11) Bifan Chen, Kyle A. Brown, Ziqing Lin and Ying Ge; Top-down proteomics: ready for prime time? Anal. Chem. 2018, 90, 110-127. DOI: 10.1021/acs.analchem.7b04747. PMCID: PMC6138622.

10) Wenxuan Cai, Trisha Tucholski, Bifan Chen, Andrew J. Alpert, Sean McIlwain, Takushi Kohmoto, Song Jin, and Ying Ge; Top–down Proteomics of Large Proteins up to 223 kDa Enabled by Serial Size Exclusion Chromatography StrategyAnal. Chem. 2017, 89, 5467-5475, DOI: 10.1021/acs.analchem.7b00380

9) Bifan Chen, Leekyoung Hwang, William Ochowicz, Ziqing Lin , Tania Maria Guardado-Alvarez, Wenxuan Cai, Lichen Xiu, Kunal Dani, Cyrus Colah, Song Jin and Ying Ge; Coupling Functionalized Cobalt Ferrite Nanoparticle Enrichment with Online LC/MS/MS for Top-down PhosphoproteomicsChem. Sci., 2017, 8, 4306-4311, DOI: 10.1039/C6SC05435H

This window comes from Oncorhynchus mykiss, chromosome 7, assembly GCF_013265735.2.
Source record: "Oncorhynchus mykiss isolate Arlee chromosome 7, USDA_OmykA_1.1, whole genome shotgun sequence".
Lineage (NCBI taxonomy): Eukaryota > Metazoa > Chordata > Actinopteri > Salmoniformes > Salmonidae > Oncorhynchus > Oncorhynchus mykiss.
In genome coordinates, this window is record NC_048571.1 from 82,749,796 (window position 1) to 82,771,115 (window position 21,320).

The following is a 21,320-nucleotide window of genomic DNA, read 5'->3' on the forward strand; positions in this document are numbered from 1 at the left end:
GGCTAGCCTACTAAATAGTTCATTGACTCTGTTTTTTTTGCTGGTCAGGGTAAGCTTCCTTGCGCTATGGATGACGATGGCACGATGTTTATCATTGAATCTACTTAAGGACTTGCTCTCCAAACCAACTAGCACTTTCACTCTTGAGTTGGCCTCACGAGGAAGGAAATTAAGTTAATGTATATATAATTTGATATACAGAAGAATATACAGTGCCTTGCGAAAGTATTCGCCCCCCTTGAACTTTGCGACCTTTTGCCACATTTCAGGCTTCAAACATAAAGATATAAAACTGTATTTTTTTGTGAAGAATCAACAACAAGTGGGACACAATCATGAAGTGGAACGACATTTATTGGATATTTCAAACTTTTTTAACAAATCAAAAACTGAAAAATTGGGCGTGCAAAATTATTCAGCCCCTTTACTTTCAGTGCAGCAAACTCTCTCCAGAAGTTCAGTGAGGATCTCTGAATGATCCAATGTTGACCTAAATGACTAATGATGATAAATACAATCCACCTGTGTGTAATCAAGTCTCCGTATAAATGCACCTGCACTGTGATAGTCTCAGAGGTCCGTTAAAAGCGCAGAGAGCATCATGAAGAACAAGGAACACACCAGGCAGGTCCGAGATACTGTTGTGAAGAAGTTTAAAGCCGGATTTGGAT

8) Leekyoung Hwang, Tania M. Guardado-Alvarez, Serife Ayaz-Gunner, Ying Ge, and Song Jin; A Family of Photolabile Nitroveratryl-Based Surfactants That Self-Assemble into Photodegradable Supramolecular StructuresLangmuir2016, 32, 3963–3969, DOI: 10.1021/acs.langmuir.6b00658

7) Bifan Chen, Ying Peng, Santosh G. Valeja, Lichen Xiu, Andrew J. Alpert, and Ying Ge; Online Hydrophobic Interaction Chromatography–Mass Spectrometry for Top-Down ProteomicsAnal. Chem., 2016, 88, 1885–1891, DOI: 10.1021/acs.analchem.5b04285

6) Santosh G. Valeja, Lichen Xiu, Zachery R. Gregorich, Huseyin Guner, Song Jin, and Ying Ge; Three Dimensional Liquid Chromatography Coupling IEC/HIC/RPC for Effective Protein Separation in Top-Down ProteomicsAnal. Chem., 2015, 87, 5363–5371, DOI: 10.1021/acs.analchem.5b00657

5). Ying-Hua Chang, Zachery r. Gregorich, Albert J. chen, Leekyoung Hwang, Huseyin Guner, Dyang Yu, Jianyi, and Ying Ge; New Mass-Spectrometry-Compatible Degradable surfactant for Tissue ProteomicsJournal of Proteome Res2015, 14, 1587–1599 DOI: 10.1021/pr5012679